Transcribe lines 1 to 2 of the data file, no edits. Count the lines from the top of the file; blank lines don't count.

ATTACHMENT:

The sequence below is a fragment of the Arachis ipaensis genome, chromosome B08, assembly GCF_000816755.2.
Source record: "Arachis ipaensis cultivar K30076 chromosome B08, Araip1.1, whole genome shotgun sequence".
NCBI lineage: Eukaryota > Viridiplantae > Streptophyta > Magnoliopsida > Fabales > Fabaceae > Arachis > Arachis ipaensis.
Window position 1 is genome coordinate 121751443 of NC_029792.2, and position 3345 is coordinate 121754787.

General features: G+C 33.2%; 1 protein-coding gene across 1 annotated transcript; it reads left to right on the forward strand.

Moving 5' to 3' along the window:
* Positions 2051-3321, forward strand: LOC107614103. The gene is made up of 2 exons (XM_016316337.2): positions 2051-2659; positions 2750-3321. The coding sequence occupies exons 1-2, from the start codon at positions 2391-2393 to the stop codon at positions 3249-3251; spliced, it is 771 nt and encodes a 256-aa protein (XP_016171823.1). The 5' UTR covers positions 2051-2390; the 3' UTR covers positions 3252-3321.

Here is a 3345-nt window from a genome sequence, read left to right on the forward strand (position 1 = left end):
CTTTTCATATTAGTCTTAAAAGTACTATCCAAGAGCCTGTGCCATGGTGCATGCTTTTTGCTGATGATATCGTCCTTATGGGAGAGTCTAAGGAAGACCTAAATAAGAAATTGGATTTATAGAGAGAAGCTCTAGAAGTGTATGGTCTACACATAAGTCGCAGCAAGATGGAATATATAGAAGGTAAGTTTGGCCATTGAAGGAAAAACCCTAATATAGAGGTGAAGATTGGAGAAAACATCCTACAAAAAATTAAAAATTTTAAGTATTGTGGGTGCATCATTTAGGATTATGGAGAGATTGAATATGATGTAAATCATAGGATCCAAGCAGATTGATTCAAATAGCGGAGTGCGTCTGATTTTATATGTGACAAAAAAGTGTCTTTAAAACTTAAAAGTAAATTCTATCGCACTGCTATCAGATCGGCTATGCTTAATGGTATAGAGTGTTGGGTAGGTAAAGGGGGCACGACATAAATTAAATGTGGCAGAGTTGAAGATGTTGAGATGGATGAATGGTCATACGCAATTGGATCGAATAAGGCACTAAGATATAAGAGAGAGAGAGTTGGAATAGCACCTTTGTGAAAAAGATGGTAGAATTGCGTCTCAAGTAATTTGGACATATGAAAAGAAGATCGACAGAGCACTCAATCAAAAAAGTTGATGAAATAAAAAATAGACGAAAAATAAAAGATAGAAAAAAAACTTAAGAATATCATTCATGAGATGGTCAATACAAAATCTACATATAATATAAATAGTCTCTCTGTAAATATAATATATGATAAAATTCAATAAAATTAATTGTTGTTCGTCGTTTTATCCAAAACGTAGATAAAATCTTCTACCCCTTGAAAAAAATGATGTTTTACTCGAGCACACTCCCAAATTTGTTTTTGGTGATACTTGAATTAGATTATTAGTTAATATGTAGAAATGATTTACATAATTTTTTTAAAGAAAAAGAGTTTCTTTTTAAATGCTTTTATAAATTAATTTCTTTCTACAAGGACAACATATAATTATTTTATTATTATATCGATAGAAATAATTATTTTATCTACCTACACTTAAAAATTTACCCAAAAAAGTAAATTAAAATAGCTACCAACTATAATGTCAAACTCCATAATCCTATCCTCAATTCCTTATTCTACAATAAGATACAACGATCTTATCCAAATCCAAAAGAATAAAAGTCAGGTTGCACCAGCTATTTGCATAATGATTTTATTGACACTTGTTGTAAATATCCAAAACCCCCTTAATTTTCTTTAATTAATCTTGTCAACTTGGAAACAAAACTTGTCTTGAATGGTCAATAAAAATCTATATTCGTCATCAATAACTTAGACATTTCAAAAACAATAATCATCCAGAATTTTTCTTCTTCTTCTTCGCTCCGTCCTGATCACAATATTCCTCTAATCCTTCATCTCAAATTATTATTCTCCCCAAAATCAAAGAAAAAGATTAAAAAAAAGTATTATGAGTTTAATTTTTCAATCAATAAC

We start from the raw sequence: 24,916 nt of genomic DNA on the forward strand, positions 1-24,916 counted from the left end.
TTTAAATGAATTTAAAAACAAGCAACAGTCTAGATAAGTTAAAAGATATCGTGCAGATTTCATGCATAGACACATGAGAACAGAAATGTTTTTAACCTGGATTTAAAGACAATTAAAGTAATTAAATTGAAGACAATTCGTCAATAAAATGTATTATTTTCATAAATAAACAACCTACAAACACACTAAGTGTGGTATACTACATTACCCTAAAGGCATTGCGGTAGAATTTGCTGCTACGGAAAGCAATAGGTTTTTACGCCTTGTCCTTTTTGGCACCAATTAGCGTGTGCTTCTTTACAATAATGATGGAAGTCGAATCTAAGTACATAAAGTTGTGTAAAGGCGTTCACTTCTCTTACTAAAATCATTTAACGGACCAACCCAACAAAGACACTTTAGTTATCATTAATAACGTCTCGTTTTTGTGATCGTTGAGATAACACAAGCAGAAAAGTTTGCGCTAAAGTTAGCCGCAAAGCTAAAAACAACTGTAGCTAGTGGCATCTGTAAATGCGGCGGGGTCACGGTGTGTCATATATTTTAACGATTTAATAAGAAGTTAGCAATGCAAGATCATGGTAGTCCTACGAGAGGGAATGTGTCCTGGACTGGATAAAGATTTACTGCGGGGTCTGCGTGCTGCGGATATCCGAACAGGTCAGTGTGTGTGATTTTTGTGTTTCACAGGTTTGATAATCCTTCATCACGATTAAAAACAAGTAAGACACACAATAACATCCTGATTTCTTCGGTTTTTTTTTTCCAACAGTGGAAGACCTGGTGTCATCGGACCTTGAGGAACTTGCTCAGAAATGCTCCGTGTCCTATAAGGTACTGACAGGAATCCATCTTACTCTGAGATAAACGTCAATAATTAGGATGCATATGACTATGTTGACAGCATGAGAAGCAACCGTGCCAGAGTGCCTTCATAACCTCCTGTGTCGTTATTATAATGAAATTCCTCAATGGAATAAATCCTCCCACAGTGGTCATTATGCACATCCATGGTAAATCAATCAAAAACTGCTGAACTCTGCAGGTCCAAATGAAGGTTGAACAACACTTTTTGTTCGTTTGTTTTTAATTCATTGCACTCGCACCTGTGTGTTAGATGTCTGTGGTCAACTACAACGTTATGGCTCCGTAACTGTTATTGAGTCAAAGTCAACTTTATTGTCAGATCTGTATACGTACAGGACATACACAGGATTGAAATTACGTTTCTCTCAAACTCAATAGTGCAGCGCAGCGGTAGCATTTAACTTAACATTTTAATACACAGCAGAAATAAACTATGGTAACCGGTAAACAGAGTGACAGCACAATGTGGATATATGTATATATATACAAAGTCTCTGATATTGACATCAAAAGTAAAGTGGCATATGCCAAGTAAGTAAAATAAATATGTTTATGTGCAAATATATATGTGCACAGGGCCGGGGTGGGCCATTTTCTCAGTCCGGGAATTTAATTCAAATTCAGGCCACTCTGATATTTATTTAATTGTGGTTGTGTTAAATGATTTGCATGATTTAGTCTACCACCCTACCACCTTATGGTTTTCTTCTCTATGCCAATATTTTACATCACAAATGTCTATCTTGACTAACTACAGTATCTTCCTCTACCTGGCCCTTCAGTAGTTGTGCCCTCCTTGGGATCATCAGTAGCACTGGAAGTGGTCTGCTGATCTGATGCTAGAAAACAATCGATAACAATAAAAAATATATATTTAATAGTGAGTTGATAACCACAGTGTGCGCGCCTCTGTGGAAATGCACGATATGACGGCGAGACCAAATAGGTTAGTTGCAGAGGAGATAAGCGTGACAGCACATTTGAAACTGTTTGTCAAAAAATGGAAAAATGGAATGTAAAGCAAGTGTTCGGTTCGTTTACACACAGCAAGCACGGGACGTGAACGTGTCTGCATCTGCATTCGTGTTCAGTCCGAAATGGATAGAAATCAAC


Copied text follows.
The sequence below is a fragment of the Arachis ipaensis genome, chromosome B08, assembly GCF_000816755.2.
Source record: "Arachis ipaensis cultivar K30076 chromosome B08, Araip1.1, whole genome shotgun sequence".